Would I need to do something similar to what is described in the article for the Windows Server at my workplace?
Yes, but the details all depend on what firewall is between the server and your remote access system. If the server is just sitting behind the Comcast SMC gateway, and no other router or firewall in between, then just log into the gateway and port forward 3389 as instructed to the IP address of the server. Then on the server, make sure the firewall there is accepting external connections and that Remote Desktop is configured with the proper users and allowing connections.
Bear in mind that those port forwarding instructions are generic. Your Comcast gateway is likely sitting at 10.1.0.1, not 192.168.1.1 or 192.168.0.1. And the actual steps once into the device vary quite a bit. Consult your specific model's manual for details.
What is the IP address of the SMC gateway, 192.168.102.1? Or is that the IP address of some other router sitting behind the SMC? If so, you have a double NAT setup (ie two NAT routers connected in series), and must port forward on the first to the WAN interface IP of the 2nd, then port forward on the 2nd router to the actual server IP address.
Um, why two IP addresses on the same machine to the same subnet? Not that you can't do that, but it requires some work setup and properly maintain a multi-homed machine.
Your computer is connected to another router sitting at 192.168.102.1, that is where the default gateway is and that is where all incoming connections have to go through. So, you have to log into this router (whatever it is), find it's WAN IP address and setup port forwarding on the SMC to this new router's WAN IP address, then another port forwarding setup in this new router pointing to your computer's IP address. So your setup looks something like this (baring any other unknow routers):
Internet --> (public IP) SMC gateway (10.1.10.1) --> (10.1.10.x) mysterious router (192.168.102.1) --> (192.168.102.12) your computer
For an incoming RDP connection on port 3389, the request has to hit the SMC gateway, find a port forward there to be directed to the unknown router's , find another port forward there which in turn directs it on finally to your computer.
Double NAT setups are ... messy. They can be made to work, but they require extra care and feeding, and will slow things down a bit, depending on the router throughputs and configurations.
That makes perfect sense... But I'm having problems getting into the second router. It's a Netgear RT311. When I enter the 192.168.102.1 IP address in the browser address bar, I get an "Internet Explorer cannot display the webpage" error message. Any ideas on why that would be happening?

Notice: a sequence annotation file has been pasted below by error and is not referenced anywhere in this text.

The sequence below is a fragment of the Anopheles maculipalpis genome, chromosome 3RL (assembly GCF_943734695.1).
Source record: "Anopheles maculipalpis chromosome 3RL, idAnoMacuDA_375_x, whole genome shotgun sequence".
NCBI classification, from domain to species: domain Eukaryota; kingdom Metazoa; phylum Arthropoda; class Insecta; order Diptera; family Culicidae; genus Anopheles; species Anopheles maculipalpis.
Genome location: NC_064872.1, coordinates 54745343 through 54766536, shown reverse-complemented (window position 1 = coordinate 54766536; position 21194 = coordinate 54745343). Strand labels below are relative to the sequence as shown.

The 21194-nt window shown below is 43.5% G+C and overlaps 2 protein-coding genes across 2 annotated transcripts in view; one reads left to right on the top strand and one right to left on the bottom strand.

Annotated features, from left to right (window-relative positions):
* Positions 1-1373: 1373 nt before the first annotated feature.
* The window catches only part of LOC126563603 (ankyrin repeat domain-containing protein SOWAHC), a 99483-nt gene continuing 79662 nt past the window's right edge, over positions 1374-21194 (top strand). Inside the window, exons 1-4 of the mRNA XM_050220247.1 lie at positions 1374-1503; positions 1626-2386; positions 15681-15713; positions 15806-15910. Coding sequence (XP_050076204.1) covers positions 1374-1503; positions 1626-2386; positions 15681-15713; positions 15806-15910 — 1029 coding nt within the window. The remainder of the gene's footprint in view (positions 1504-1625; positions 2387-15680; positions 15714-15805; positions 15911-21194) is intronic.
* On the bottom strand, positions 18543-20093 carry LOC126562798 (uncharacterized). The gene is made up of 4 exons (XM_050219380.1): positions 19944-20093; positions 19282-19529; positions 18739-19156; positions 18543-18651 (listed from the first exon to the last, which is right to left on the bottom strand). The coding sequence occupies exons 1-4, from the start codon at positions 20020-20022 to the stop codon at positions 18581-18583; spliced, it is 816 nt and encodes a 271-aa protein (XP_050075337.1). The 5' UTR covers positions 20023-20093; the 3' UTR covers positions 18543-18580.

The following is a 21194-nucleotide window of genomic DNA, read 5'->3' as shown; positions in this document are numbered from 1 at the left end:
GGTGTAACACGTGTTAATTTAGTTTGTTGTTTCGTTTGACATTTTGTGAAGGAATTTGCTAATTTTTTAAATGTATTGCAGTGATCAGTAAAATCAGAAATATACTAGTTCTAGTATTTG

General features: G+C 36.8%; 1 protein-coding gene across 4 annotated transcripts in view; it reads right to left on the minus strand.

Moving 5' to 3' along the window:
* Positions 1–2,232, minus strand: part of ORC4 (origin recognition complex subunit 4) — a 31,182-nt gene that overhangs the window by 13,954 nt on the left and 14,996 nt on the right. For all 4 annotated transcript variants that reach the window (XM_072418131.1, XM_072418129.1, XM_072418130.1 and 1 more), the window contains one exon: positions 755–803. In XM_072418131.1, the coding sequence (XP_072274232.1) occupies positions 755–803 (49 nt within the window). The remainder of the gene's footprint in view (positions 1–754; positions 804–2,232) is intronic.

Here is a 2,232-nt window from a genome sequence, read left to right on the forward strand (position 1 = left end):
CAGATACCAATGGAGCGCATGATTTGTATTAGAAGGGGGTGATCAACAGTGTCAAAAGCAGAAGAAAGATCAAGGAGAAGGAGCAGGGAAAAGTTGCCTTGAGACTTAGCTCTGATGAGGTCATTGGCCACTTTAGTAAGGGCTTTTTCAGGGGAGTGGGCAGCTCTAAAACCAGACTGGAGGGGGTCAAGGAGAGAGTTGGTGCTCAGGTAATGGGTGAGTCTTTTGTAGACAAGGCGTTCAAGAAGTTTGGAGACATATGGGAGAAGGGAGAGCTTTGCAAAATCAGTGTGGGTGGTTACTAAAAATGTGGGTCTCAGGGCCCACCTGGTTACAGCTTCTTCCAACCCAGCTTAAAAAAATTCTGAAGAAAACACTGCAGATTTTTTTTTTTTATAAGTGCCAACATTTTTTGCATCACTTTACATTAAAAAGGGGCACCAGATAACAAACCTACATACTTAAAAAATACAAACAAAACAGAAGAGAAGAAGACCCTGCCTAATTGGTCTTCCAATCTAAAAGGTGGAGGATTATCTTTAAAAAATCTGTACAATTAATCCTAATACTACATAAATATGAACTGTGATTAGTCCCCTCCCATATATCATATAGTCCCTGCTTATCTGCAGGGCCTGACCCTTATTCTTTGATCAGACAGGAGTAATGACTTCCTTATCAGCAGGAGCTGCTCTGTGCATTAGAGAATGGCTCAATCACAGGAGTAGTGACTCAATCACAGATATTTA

Some older versions of IE required that if your URL is an IP address, you had to manually enter the "http://" explicitly. If that doesn't work, try Firefox.
That router is OLD (and probably MOLDY, too). It even has an old style RS-232 serial port for "advanced" configuration, or via telnet, not all functions are available through the web interface. To use the serial port, you will need a serial cable and a terminal program to get that level of access. See your manual, Ch 4 and 5 about how to use the web interface or the more "advanced" Manager interface via serial port or telnet.
If it were me, I would get rid of it now, replace it either with a plain ethernet switch (and let the SMC handle the routing duties and only one port forwarding setup required), or a more modern router with better capabilites, like gigabit ethernet ports, a full web admin interface, better throughput, etc.
If you do go with an ethernet switch, make sure you understand what's connected through the router and how the change would effect the IP addresses and routing setups of those systems currently using the RT311.
I'm actually offsite from the office - but I believe the person I'm working with onsite did type in http://192.168.102.1 in the browser address bar (I'll double check that with him).
It sounds like it would be a good idea to get rid of the Netgear router... I think that is something that has been considered. At this point I'm going to put together a diagram of everything in the network and how it is connected (I wasn't in on the network setup from the beginning) - I want to make sure I understand how everything is working.
I'm sure I'll have additional questions once I do that. I just want to say thanks for your time in answering my questions, you have been very helpful.
Glad to help, if I can. Also consider that since the device is very, very old (upwards of 11 years which is positively prehistoric in tech terms), the embedded web server may be serving up pages that your modern browser considers as "invalid", leading to that error message. Depending in your browser, if this is the case, there might be some settings that control the browser behavior with such old websites, like HTTP 1.0 vs 1.1, etc.